Nicotine is a highly addictive substance that has made its way into approximately 50 million people’s lives. The United States has come a long way in reducing numbers of nicotine use, but it continues to remain a prevalent issue facing Americans today – and for those already recovering from another addiction – such as with alcohol or illicit drugs – nicotine appears to cause little concern despite its effects. A common reaction from those in recovery is that they’re already working on quitting one dangerous addiction – why should nicotine take top priority? Christy Parque, president and CEO of the Coalition for Behavioral Health in New York City, told Tonic, a division of Vice Magazine,
“There is benefit to focusing on the most immediate crisis, and you want to keep [those in recovery] in the treatment process…However, the approach of our providers is to focus holistically on the patient…”
For those who are already working towards recovering from alcoholism, heroin addiction, opioid dependence and others, the question remains:
Should a person try to quit nicotine habits while in recovery?
Nicotine Use and Addiction Recovery
Last year, Very Well Mind highlighted the truth behind quitting nicotine in treatment: it’s never too late to quit smoking, and there’s never “too much damage” that’s been done to the point where the body can’t recover at least somewhat. It may sound overwhelming to cut out nicotine after a person’s already decided to cease what’s perceived as the “more dangerous addiction”, but in many cases, it’s merely society’s perception that nicotine isn’t that harmful that makes it easier to continue pursuing this addiction, even while in recovery.
Nicotine tends to serve as a quick behavioral reaction to stress and other unpleasant feelings – so it would make sense that while a person is building healthier coping mechanisms, they’d rely a bit more on the benefits of tools learned in recovery rather than pursue an addiction (whether or mild or severe) alongside restoration. Of course, the road to healing from both nicotine dependency and another form of addiction isn’t always going to be easy – however, it’s well worth the effort.
Benefits of Quitting Nicotine in Recovery
Nicotine affects the body in many ways; Medical News Today lists several serious implications such as:
- Increased risk of harmful blood clotting
- Plaque which forms on the artery wall
- Increase in blood pressure
- Increased risk of stroke
- Changes in heart rate
- Problems with brain development
- Increased levels of insulin – which could contribute to diabetes
- And more
Of course, something is always better than nothing – so while a person may want to continue smoking while pursuing recovery for another addiction, it’s still great that they’re seeking treatment – however, nicotine can still carry some pretty heavy impacts for addiction recovery as well.
The Centers for Disease Control and Prevention (CDC) states that almost 1 in 4 (or 25%) of adults have some form of mental illness or substance use disorder (SUD) – and these individuals consume 40% of all cigarettes smoked by adults. Outlooks aren’t good for those who do smoke cigarettes: individuals with mental illness or SUDs who smoke are likely to die 5 years earlier than people without disorders. When it comes to recovery specifically, studies show that smokers who quit during treatment have a 25% increased likelihood of maintaining long-term abstinence from alcohol and other drugs – which means that risks of relapse drop significantly if a person decides to pursue holistic recovery (including quitting cigarette use).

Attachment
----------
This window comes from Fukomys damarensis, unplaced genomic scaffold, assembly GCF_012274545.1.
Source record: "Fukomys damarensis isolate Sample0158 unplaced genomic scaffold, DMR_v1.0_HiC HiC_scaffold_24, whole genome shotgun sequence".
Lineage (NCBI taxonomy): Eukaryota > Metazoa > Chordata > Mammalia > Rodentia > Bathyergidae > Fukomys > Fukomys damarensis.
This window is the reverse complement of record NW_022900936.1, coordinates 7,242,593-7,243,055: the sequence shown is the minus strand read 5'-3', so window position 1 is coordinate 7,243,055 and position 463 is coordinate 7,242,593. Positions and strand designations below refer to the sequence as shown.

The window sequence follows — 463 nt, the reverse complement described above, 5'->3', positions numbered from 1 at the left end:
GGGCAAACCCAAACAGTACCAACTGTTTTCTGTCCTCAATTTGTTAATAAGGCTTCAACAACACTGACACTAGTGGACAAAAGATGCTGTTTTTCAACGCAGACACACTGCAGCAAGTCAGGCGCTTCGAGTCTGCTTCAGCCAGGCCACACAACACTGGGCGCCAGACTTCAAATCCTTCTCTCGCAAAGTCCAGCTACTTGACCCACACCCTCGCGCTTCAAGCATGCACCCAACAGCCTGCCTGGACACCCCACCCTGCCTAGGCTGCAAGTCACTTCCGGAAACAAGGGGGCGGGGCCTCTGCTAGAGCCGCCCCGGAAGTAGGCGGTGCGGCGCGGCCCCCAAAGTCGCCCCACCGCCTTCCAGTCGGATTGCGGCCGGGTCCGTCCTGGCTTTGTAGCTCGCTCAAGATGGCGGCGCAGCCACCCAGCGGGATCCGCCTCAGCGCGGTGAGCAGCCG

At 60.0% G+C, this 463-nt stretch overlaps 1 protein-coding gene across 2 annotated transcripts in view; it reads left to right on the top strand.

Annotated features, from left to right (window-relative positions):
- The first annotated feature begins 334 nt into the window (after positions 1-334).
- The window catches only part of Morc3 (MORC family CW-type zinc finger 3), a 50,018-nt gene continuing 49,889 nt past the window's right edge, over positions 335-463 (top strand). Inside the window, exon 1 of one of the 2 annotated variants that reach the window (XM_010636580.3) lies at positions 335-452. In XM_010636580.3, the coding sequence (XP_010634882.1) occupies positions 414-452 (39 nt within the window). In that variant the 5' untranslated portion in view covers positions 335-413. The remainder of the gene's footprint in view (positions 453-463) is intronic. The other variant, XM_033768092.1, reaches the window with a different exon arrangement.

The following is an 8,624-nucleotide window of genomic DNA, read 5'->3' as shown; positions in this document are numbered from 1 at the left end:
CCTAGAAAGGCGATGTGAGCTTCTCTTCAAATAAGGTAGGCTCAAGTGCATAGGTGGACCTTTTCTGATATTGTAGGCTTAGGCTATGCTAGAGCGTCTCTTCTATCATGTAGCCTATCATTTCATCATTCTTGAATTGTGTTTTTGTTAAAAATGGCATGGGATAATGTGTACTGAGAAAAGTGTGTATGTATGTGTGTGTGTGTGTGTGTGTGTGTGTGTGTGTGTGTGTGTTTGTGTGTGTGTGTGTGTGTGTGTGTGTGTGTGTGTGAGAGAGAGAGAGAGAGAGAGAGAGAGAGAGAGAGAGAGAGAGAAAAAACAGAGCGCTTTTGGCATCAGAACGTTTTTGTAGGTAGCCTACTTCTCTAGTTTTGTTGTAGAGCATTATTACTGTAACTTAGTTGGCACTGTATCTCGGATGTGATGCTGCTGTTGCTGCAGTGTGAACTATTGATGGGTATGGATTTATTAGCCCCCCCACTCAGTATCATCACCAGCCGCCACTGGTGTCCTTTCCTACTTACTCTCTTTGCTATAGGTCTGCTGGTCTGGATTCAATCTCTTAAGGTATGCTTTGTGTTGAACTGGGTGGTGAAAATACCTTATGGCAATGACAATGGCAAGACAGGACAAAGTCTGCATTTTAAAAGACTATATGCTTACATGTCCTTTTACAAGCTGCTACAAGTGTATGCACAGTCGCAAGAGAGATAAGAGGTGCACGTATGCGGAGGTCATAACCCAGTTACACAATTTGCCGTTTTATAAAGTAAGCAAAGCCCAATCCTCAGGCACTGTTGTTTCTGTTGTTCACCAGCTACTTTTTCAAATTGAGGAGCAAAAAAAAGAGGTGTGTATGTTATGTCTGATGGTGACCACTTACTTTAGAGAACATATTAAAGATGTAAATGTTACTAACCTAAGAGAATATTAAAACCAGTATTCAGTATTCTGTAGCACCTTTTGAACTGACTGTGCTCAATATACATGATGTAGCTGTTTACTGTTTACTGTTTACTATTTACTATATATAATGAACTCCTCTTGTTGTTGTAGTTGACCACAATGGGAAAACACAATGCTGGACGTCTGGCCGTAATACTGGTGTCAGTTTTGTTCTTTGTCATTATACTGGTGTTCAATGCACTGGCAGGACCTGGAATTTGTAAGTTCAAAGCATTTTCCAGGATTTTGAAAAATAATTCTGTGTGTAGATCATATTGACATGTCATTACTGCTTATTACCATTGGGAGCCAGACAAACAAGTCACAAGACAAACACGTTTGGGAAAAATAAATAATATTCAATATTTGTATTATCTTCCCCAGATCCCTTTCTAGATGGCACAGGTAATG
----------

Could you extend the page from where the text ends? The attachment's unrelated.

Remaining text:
Treating Nicotine Dependence in Addiction Recovery
There are many forms of treatment that can be used for both nicotine addiction and other addictions simultaneously. The National Institute on Drug Abuse (NIDA) explains that the following behavioral therapies are most beneficial:
Cognitive behavioral therapy (CBT) – a highly effective, proven method to help people learn more about negative thoughts and how they’re linked to behavior. Through CBT, clients can develop hands-on tools for identifying negative thoughts and pursuing more positive, productive thoughts instead. CBT typically involves a lot of “homework”, which the client can work on in-between sessions.
Motivational interviewing – individuals who are more skeptical about the decision to quit smoking make take on motivational interviewing – which is designed to place the decision-making on the client and to serve as a safe space for them to explore potential costs and benefits of moving forward in recovery.
Mindfulness – a holistic approach, mindfulness aims to teach individuals to tune into the present moment; through this, tendencies to rely on substances such as alcohol, tobacco or other drugs become less intense and a greater capacity for dealing with uncomfortable emotions is developed.
Technology support – there are many apps and social media sites that promote social support for the cessation of nicotine addiction; some individuals may wish to interact with others online alongside those in their treatment program to build their support network.
Cumberland Heights is a nonprofit alcohol and drug-addiction treatment center located on the banks of the Cumberland river in Nashville, Tennessee. On a sprawling 177-acre campus, we are made up of 2 12-Step immersion campuses, 12 outpatient recovery centers and 4 sober living homes. We believe that each person has a unique story to tell – and that’s why we always put the patient first.